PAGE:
If you live in an area that frequently freezes during the winter, consider installing a heated bird bath so that wild birds have a usable water source year-round.
Nest Boxes for Woodpeckers
In the wild, woodpeckers typically excavate cavities in dead trees to make their nests. Sadly, habitat loss has led to the lack of dead-standing trees in many areas, leaving them without suitable nest sites.
In such circumstances, woodpeckers will sometimes use a suitable nestbox. According to 70birds.com, the following 9 of The Union’s 23 woodpeckers are known to nest in birdhouses. They follow:
- Northern Flicker
- Downy Woodpecker
- Red-headed Woodpecker
- Pileated Woodpecker
- Red-bellied Woodpecker
- Yellow-bellied Sapsucker
- Hairy Woodpecker
- Lewis’s Woodpecker
- Golden-fronted Woodpecker
These species vary considerably in size and habit, so each has its own preferences for the shape and style of the nestbox. Whereas downy woodpeckers only require a small nest box with a tiny cavity, pileated woodpeckers demand much larger dimensions.
Northern flickers are one of the keenest woodpeckers to visit bird boxes, and because they’re declining across most of North America, you can help them out by building a suitable nest box.
Tried and tested plans for northern flicker nest boxes are described in detail by the excellent wild bird nesting authority nestwatch.org, here.
Plant Fruit and Nut Trees and Bushes
In late summer and fall, many species of woodpecker start turning their attention to the abundant fruits and nuts ripening on trees and shrubs.
Planting a variety of local fruit and nut trees is an excellent way to attract woodpeckers to your property not just for the short term, but for decades to come.
Native Fruit Trees
Native cherries, highbush cranberries, mountain ash, hawthorn, hollies, pawpaws, crab apples, serviceberries, chokeberry, hackberry, and juniper all produce fruits that most species of woodpeckers enjoy eating.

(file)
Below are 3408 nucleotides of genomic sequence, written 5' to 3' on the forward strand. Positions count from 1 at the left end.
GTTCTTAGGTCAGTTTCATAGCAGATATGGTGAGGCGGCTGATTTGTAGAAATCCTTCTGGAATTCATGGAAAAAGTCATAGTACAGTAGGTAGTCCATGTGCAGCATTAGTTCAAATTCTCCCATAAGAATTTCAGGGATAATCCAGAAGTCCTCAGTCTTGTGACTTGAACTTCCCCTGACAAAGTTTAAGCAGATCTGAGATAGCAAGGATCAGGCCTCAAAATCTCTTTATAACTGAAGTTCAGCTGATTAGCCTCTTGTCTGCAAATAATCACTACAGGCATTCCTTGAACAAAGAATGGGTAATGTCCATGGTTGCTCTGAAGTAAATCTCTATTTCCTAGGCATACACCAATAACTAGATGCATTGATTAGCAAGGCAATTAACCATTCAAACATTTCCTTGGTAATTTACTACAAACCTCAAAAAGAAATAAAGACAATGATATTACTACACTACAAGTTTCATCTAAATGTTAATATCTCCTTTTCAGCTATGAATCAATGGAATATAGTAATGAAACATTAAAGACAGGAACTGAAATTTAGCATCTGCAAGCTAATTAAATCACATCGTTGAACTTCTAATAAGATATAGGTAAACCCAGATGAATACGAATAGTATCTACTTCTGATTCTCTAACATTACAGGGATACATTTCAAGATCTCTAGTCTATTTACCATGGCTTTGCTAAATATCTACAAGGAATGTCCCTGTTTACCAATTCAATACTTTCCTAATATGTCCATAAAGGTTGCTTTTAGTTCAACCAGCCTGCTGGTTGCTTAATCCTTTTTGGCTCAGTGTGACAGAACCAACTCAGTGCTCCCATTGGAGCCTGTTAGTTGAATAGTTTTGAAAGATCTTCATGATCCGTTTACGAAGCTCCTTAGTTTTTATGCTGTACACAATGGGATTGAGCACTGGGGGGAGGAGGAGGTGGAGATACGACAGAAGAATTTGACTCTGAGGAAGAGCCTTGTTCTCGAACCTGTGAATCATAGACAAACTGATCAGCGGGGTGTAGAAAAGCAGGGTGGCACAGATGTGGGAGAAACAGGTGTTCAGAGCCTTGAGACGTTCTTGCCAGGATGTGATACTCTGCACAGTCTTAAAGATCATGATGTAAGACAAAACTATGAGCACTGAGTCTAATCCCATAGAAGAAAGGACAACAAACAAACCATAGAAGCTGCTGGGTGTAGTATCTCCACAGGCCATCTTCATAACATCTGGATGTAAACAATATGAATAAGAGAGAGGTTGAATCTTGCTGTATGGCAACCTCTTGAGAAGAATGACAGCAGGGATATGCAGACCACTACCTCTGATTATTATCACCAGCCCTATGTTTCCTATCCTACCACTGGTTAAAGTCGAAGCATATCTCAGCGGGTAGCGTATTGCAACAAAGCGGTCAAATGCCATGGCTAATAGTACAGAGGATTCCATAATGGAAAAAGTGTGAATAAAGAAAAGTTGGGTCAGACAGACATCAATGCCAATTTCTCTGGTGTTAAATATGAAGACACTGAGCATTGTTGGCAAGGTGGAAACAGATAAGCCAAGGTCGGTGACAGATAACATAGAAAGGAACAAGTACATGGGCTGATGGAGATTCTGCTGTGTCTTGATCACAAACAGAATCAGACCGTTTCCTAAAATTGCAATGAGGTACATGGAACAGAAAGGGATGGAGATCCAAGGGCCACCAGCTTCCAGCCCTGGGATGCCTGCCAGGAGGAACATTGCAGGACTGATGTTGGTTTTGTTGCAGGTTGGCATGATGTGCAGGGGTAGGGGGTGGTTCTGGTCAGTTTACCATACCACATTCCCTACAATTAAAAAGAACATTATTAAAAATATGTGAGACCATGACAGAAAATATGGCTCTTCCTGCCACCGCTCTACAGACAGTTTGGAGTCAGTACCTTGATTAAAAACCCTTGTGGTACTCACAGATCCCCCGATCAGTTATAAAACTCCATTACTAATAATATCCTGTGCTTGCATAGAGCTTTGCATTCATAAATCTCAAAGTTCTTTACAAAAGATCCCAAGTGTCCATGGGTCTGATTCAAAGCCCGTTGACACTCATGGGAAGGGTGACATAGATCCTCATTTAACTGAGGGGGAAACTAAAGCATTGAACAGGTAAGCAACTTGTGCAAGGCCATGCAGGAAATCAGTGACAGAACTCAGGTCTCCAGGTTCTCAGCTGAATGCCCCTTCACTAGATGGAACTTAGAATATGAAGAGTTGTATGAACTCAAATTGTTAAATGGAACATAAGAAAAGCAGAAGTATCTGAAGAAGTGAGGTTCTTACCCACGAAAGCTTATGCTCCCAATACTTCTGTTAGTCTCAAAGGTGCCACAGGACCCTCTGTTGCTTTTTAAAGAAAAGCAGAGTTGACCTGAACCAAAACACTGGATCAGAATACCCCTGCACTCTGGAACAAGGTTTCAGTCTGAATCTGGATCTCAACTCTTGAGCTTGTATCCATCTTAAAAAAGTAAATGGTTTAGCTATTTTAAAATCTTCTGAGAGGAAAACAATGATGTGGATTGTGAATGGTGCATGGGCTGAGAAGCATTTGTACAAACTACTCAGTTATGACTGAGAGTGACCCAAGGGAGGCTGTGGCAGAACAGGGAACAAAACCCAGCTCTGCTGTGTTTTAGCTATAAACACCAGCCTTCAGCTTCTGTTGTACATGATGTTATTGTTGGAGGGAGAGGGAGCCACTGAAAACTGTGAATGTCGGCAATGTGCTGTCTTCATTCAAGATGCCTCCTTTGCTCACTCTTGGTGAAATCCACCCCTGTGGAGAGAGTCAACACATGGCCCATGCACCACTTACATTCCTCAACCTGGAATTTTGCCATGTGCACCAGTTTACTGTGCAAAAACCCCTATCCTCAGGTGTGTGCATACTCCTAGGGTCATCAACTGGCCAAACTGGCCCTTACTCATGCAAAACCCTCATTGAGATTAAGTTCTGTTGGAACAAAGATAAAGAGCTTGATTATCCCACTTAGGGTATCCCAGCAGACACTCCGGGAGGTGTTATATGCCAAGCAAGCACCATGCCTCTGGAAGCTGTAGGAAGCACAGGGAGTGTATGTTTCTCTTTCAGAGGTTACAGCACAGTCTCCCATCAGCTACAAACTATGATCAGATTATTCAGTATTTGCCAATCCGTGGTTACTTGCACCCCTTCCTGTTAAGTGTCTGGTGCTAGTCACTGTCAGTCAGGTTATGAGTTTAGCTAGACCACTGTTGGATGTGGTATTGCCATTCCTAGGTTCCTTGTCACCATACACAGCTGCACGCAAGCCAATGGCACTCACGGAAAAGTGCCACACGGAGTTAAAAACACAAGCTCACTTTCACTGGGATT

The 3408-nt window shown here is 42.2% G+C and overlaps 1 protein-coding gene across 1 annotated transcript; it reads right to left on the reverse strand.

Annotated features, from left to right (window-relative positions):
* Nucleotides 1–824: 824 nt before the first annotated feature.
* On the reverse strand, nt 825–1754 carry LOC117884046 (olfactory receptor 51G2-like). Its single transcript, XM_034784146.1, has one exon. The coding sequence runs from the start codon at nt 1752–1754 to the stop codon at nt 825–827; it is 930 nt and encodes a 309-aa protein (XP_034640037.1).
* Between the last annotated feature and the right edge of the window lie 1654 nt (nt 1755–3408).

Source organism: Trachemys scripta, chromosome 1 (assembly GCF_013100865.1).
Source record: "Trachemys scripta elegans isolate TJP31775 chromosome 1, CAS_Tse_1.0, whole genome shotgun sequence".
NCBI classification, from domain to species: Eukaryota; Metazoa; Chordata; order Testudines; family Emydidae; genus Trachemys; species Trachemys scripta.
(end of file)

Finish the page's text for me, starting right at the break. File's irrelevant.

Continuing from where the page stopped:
The fruits of poison oak and poison ivy might be toxic to humans but are especially relished by woodpeckers!
Native Nut Trees
As for nut trees, oaks, beeches, pines, black walnuts, pecans, hazels, chestnuts, butternuts, and hickories all produce excellent woodpecker fodder.
Providing the birds with abundant fats and proteins, nuts offer a nutritional powerhouse to see the birds through the winter months.
Storing Nuts for Winter
Red-headed woodpeckers, acorn woodpeckers, and red-bellied woodpeckers are all known for their crafty habit of storing stashes of nuts and insects in purpose-made cavities for lean times ahead! This practice highlights just how important nuts are as a food source for these omnivorous birds.
Acorn woodpeckers of the Southwestern States are especially famous for this behavior and have even been documented to store more than 50,000 acorns in a single tree! To see this phenomenon with your own eyes, check out this article which features some truly impressive shots!
While it’d be easy to imagine a dead tree as no longer useful for wildlife, this couldn’t be further from the truth. In the eyes of a woodpecker, a dead tree often has more value than a live one!
Not only do woodpeckers feed greedily on the beetles, ants, termites, and larvae that feed on dead wood, but dead trees also provide their favorite (and sometimes only) nesting habitat.
Perfectly designed for drilling holes, several types of woodpeckers excavate fresh cavities for their nest sites every year. This habit creates fantastic nesting and roosting opportunities for other birds and wildlife in subsequent years.
Screech owls, eastern bluebirds, wrens, jays, chickadees, fox squirrels, chipmunks, and even some types of ducks are known to either nest or roost in holes drilled by woodpeckers in previous years.
Why Native Trees Are So Important
You might be wondering why I’ve only suggested planting native fruit and nut trees for woodpeckers. Well, there’s a very good reason for this!
Compared to native species, introduced trees and shrubs provide very little biodiversity value. Because the local ecosystem isn’t designed to accommodate them, exotic plants tend to host very few insects compared to natives.